questions 9

Endocarditis

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Topic updated on 11/21/17 3:35pm

Snapshot
  • A 43-year-old man with a history of IV drug abuse reports fever, chills, cough, and pleuritic chest pain for several days. He has an episode of hemoptysis in the ER. Physical exam reveals a temp of 39 degrees Celsius, scattered rales, and a II/VI systolic murmor at the lower left sternal border that increases with inspiration. A lesion is found on the palm of his hand.
Introduction
  • Inflammation of the heart valve, usually secondary to infection
  • Usually left-sided
    • unless patient has a history of IV drug use in which case it is usually
      • right-sided
      • involving  tricuspid valve
  • Acute endocarditis caused by
    • Streptococcus pneumoniae
    • Streptococcus pyogenes
    • Neisseria gonorrhoeae
    • Staphylococcus aureus (especially in IV drug users)
  • Subacute bacterial endocarditis has
    • slower onset of symptoms with less severe symptoms
      • caused by
        • Enterococcus: the source is typically from a cystoscopy in the setting of a UTI
        • S. viridans: the source is typically an upper respiratory infection 
        • Staphylococcus epidermidis: the source is typically the skin
  • Murantic endocarditis occurs
    • due to metastatic cancer seeding to the valves
      • commonly associated with cerebral infarcts due to malignant emboli
      •  very poor prognosis
  • Libman-Sacks endocarditis caused by
    • systemic lupus erythematous (SLE)
    • usually asymptomatic but murmur can be heard
  • Risk factors include
    • history of RHD
    • valvular heart disease
    • IV drug use
    • immunosuppression
    • prosthetic heart valve
  • Common cause of "fever of unknown origin (FUO)"
  • Intravascular infection that can spread to other organs 
    • must watch for signs of neurologic, joint, and lung manifestations
Presentation
  • Symptoms
    • patients present with range of symptoms that may include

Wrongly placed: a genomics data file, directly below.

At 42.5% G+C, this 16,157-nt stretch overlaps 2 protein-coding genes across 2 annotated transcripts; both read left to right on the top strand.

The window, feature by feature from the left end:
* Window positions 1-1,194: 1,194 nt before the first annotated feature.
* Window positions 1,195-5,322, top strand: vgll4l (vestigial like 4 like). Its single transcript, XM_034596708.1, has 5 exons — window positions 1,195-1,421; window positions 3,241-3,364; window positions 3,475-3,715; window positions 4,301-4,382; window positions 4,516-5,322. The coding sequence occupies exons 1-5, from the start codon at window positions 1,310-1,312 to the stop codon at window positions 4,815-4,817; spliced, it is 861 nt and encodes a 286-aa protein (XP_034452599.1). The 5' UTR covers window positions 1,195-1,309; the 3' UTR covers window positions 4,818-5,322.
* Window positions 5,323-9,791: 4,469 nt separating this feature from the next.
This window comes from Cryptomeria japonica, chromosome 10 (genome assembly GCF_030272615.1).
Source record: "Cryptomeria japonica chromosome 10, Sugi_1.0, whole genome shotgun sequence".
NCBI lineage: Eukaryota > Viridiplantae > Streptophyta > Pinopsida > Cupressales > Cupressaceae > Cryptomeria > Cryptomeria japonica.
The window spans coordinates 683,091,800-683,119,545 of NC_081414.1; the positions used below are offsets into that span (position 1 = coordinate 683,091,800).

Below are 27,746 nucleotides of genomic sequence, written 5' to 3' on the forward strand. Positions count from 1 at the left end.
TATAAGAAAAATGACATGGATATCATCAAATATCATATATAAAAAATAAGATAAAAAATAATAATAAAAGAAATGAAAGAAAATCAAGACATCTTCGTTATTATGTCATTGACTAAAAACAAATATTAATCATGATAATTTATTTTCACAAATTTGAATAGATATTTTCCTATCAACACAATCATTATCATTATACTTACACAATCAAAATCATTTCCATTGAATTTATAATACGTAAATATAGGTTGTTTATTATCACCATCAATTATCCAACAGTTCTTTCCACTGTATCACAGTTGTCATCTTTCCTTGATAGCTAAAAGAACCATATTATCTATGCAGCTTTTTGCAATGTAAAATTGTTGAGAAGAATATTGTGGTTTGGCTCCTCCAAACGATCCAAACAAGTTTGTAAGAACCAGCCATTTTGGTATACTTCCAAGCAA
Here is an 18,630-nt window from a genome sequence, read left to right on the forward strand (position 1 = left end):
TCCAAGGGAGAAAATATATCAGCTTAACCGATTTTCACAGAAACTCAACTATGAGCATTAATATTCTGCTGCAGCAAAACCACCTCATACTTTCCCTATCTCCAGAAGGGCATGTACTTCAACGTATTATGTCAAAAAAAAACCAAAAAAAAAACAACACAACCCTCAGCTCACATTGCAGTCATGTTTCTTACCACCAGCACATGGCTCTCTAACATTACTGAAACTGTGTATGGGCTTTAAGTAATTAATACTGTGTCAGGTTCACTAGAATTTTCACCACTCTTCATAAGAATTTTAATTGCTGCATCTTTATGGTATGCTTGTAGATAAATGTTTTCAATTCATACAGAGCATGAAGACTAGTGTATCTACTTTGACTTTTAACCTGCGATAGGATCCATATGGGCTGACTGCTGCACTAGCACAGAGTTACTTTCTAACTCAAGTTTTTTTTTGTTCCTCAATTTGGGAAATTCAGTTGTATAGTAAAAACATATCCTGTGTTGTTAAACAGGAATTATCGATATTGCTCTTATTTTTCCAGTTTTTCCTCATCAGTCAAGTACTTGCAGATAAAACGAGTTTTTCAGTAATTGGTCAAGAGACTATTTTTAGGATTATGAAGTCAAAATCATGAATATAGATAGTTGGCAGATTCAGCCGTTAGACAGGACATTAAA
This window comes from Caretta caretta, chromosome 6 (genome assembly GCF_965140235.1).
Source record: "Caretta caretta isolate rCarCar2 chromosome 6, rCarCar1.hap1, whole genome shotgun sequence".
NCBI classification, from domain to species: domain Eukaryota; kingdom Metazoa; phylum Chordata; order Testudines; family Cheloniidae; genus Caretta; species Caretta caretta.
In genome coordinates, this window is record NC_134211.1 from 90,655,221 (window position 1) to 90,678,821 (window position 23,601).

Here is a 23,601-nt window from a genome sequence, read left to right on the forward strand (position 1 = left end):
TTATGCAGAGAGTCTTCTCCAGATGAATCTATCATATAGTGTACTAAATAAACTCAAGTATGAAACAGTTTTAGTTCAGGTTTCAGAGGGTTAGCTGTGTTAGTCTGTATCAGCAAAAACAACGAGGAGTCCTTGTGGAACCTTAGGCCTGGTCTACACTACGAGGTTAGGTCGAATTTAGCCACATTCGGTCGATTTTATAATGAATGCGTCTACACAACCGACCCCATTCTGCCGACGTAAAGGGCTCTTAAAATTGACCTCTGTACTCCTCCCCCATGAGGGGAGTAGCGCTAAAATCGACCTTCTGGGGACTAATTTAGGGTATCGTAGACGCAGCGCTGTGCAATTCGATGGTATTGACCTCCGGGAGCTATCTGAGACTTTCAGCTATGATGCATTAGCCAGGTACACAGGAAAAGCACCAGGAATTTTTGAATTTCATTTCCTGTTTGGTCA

• high fever that can last for weeks
      • cough
      • SOB
      • systemic symptoms (weakness, fever, malaise)
  • Physical exam
    • heart auscultation
      • usually reveals a murmur
      • often mid-systolic of tricuspid regurgitation over LLSB
    • Osler's nodules 
      • small, red-purple, tender nodules on fingers and toes
      • immune-mediated small-vessel vasculities in response to long-standing micro-abscesses
    • Janeway lesions
      • non-tender, dark macules on palms and soles 
      • result from septic micro-embolisms
    • Roth spots
      • retinal hemorrhages 
    • subungal petechiae (splinter hemorrhages)
Evaluation
  • Diagnosis based on Duke Criteria (1994, revised 2000)
    • major criteria include
      • positive blood cultures
      • evidence of endocardial involvement
    • minor criteria include:
      • predisposing heart condition or history of IV drug use
      • fever
      • vascular phenomena, including major arterial emboli, septic pulmonary infarcts, mycotic aneurysm, intracranial hemorrhage, conjunctival hemorrhages, and Janeway lesions
      • immunologic phenomena, including glomerulonephritis, Osler’s nodes, Roth’s spots, and rheumatoid factor
      • blood cultures not meeting major criteria
      • echocardiographic findings not included in major findings